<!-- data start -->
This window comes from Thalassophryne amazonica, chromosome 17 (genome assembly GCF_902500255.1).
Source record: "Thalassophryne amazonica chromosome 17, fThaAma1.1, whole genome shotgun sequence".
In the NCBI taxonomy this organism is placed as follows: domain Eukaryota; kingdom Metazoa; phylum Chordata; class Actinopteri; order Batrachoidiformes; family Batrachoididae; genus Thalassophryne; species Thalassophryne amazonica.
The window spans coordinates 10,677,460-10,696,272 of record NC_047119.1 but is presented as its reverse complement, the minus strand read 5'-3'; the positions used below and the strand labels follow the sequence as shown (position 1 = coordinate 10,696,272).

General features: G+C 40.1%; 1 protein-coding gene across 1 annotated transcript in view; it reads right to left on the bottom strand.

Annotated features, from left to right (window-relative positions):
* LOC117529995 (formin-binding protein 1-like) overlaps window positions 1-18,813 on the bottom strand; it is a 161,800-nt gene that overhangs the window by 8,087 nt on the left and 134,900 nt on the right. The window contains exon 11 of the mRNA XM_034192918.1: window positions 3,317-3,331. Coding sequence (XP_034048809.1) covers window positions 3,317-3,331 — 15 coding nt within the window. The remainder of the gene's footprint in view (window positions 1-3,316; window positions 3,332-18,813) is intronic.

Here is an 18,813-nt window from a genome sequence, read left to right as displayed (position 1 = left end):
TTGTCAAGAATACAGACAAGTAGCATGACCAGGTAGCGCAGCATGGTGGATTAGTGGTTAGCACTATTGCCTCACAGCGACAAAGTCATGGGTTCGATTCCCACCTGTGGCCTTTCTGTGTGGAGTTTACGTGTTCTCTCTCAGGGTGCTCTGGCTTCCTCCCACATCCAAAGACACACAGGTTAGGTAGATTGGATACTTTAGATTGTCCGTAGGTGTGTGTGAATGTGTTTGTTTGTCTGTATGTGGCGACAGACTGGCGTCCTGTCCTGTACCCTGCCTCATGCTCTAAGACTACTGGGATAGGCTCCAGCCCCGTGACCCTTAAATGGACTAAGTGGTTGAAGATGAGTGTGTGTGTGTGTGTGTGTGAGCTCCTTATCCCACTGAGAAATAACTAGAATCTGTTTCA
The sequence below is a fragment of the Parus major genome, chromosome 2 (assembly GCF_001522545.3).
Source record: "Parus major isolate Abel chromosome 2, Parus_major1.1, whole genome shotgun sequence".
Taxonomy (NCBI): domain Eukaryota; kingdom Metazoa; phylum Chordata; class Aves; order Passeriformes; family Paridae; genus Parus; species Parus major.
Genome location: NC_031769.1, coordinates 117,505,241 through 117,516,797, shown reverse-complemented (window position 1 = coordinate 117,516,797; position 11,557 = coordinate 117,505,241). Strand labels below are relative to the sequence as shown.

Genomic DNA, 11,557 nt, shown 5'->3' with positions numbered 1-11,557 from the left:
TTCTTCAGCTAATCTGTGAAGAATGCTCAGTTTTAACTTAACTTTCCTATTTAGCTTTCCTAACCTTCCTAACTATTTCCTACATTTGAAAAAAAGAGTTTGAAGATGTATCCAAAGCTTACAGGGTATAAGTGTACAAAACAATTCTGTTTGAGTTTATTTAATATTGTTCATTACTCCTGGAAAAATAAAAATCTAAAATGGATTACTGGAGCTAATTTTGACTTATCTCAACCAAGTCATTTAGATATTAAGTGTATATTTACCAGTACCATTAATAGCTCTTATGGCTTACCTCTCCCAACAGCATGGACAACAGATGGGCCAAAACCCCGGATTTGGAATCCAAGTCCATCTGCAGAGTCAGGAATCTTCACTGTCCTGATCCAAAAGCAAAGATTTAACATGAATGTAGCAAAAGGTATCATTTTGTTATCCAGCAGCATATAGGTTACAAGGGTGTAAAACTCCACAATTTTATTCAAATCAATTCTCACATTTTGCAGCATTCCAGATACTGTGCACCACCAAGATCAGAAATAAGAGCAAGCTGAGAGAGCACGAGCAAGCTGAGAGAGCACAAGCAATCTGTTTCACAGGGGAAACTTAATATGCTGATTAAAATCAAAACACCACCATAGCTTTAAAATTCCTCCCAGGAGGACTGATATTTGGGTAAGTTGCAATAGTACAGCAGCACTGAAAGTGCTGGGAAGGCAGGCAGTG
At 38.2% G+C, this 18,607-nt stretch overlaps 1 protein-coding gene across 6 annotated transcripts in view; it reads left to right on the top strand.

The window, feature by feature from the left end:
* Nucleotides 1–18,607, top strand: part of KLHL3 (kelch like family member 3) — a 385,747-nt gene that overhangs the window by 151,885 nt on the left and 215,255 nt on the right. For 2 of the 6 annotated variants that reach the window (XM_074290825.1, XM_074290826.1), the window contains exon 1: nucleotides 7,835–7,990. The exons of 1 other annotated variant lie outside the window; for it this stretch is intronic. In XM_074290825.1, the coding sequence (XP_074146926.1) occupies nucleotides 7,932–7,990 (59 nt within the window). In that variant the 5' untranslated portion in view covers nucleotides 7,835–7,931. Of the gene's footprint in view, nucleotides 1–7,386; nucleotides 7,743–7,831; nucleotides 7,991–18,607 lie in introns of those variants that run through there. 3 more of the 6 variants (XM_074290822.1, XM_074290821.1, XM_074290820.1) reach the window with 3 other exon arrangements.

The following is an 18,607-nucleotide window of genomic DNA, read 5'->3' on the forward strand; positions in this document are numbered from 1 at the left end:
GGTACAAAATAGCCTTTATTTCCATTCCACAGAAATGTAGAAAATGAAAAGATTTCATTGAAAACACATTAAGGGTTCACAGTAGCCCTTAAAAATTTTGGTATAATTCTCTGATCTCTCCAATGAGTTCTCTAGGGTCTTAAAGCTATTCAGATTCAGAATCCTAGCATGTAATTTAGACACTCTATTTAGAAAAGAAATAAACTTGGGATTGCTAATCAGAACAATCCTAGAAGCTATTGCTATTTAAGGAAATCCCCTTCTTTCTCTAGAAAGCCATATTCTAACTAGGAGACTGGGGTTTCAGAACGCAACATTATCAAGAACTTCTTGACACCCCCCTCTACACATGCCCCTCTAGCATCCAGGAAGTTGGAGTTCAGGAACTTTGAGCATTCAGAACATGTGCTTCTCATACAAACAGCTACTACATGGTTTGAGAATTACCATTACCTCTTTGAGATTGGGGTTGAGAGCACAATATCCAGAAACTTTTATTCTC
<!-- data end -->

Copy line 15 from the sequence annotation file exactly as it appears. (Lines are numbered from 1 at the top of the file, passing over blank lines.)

TTCTTCAGCTAATCTGTGAAGAATGCTCAGTTTTAACTTAACTTTCCTATTTAGCTTTCCTAACCTTCCTAACTATTTCCTACATTTGAAAAAAAGAGTTTGAAGATGTATCCAAAGCTTACAGGGTATAAGTGTACAAAACAATTCTGTTTGAGTTTATTTAATATTGTTCATTACTCCTGGAAAAATAAAAATCTAAAATGGATTACTGGAGCTAATTTTGACTTATCTCAACCAAGTCATTTAGATATTAAGTGTATATTTACCAGTACCATTAATAGCTCTTATGGCTTACCTCTCCCAACAGCATGGACAACAGATGGGCCAAAACCCCGGATTTGGAATCCAAGTCCATCTGCAGAGTCAGGAATCTTCACTGTCCTGATCCAAAAGCAAAGATTTAACATGAATGTAGCAAAAGGTATCATTTTGTTATCCAGCAGCATATAGGTTACAAGGGTGTAAAACTCCACAATTTTATTCAAATCAATTCTCACATTTTGCAGCATTCCAGATACTGTGCACCACCAAGATCAGAAATAAGAGCAAGCTGAGAGAGCACGAGCAAGCTGAGAGAGCACAAGCAATCTGTTTCACAGGGGAAACTTAATATGCTGATTAAAATCAAAACACCACCATAGCTTTAAAATTCCTCCCAGGAGGACTGATATTTGGGTAAGTTGCAATAGTACAGCAGCACTGAAAGTGCTGGGAAGGCAGGCAGTG